Safe Except in Case of Human Error

I love Bricker's Hill. Whenever I can I take my two oldest kids there to sled. It's a hill that the local dentist lets everyone in the small town of Antwerp sled on. Dr. Bricker has cleared a lengthy areas of trees on the best sledding hill in town and allows the community to enjoy it. However, a lot of legs and arms get broken at Bricker's Hill every year because some of the kids stray from the proper sledding places and decide to sled down down steep inclines that go through the woods.

The one path, that we called the Demon Drop when we were kids, is probably a 70 degree steep slope. It's insane. And at one point, all you have is about five feet of clearance between the trees. If you make a mistake one way or the other, broken bones become a good possibility for you. I think I only had the courage, or should I say stupidity, to go down it three times in my childhood.

Sadly, the safety at the luge track appears to be about as safe as the locally discovered Demon Drop, but instead of a tree and a kid going 50 mph, they have a steel pole and you get to smash into it going 90 mph. The AP reported on the story. I find the probe findings to be ridiculous.
The International Luge Federation and Vancouver Olympic officials said their investigation showed that the crash was the result of human error and that “there was no indication that the accident was caused by deficiencies in the track.”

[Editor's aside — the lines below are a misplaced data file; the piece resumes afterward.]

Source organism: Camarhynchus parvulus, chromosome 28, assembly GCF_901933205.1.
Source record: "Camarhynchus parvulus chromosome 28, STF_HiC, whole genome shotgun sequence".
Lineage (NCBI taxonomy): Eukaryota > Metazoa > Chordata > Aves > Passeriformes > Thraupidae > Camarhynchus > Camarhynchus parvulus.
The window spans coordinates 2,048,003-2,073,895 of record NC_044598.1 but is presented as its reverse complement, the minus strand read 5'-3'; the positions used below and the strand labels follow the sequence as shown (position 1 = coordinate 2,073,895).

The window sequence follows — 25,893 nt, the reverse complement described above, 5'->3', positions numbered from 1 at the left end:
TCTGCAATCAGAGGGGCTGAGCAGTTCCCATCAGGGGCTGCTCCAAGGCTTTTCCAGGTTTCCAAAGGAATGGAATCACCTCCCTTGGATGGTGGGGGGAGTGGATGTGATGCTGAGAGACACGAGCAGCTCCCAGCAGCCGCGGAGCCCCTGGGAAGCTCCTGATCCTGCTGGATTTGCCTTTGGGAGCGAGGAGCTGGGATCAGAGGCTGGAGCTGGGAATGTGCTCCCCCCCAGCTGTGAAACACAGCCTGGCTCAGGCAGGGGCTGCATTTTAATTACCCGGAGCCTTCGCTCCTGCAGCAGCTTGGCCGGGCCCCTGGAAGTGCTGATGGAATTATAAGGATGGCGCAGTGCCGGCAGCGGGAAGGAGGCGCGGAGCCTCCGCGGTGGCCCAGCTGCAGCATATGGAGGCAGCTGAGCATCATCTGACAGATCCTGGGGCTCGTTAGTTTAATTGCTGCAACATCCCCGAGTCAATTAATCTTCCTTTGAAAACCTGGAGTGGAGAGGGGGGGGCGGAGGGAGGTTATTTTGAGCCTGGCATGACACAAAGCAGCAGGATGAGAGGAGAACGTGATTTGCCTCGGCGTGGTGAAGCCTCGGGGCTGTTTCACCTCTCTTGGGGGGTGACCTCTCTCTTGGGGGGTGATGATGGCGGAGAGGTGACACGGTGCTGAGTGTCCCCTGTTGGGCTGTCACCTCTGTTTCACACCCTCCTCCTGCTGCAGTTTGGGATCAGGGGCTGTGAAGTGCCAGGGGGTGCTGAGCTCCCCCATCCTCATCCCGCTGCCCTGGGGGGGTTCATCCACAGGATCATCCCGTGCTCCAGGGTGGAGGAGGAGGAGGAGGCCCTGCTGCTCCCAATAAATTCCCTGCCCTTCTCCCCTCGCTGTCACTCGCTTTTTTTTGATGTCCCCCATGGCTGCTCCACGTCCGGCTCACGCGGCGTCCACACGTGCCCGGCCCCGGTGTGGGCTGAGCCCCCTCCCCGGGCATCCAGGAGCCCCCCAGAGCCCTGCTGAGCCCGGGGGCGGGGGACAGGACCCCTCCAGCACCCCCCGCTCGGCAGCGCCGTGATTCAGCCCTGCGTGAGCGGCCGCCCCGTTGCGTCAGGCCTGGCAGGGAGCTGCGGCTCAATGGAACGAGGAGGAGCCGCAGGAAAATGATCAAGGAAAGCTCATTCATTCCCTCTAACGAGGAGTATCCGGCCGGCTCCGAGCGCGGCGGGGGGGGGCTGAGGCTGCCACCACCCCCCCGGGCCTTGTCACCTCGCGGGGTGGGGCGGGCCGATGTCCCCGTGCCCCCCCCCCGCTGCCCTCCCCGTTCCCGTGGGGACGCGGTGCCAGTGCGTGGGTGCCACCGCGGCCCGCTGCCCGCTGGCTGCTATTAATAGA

In a joint statement they said Kumaritashvili was late coming out of the next-to-last turn and failed to compensate. “This resulted in a late entrance into curve 16 and although the athlete worked to correct the problem, he eventually lost control of the sled, resulting in the tragic accident.”

In effect, they are saying that if the athlete cannot correct the problem, the steel pole that is about five feet away is not a deficiency in the track; it's just a consequence of his inability to correct his problems going into curve 16. Shameful! The key to safety is to have it be safe when there is "human error."

From another AP story on the accident:

"I think they are pushing it a little too much," Australia's Hannah Campbell-Pegg said Thursday night after she nearly lost control in training. "To what extent are we just little lemmings that they just throw down a track and we're crash-test dummies? I mean, this is our lives."

I don't think it is any accomplishment to build the fastest track ever if people die from hitting steel poles when they crash going down it. True, I like to see Olympians pushed to the limit of their physical abilities, but that should not mean they die if they fail.

I did not post the photo of the crash here, but if you want to see a picture of how close the steel pole is to the track, it is the second from the top photo here. Beware, the photos below it get graphic.

I guess they are right in saying that the track did not cause the Nodar Kumaritashvili's death. It wasn't a monster out of a scary movie that ate him up. But the lack of foresight and the placement of steel poles did seem to result in his death when he made a mistake.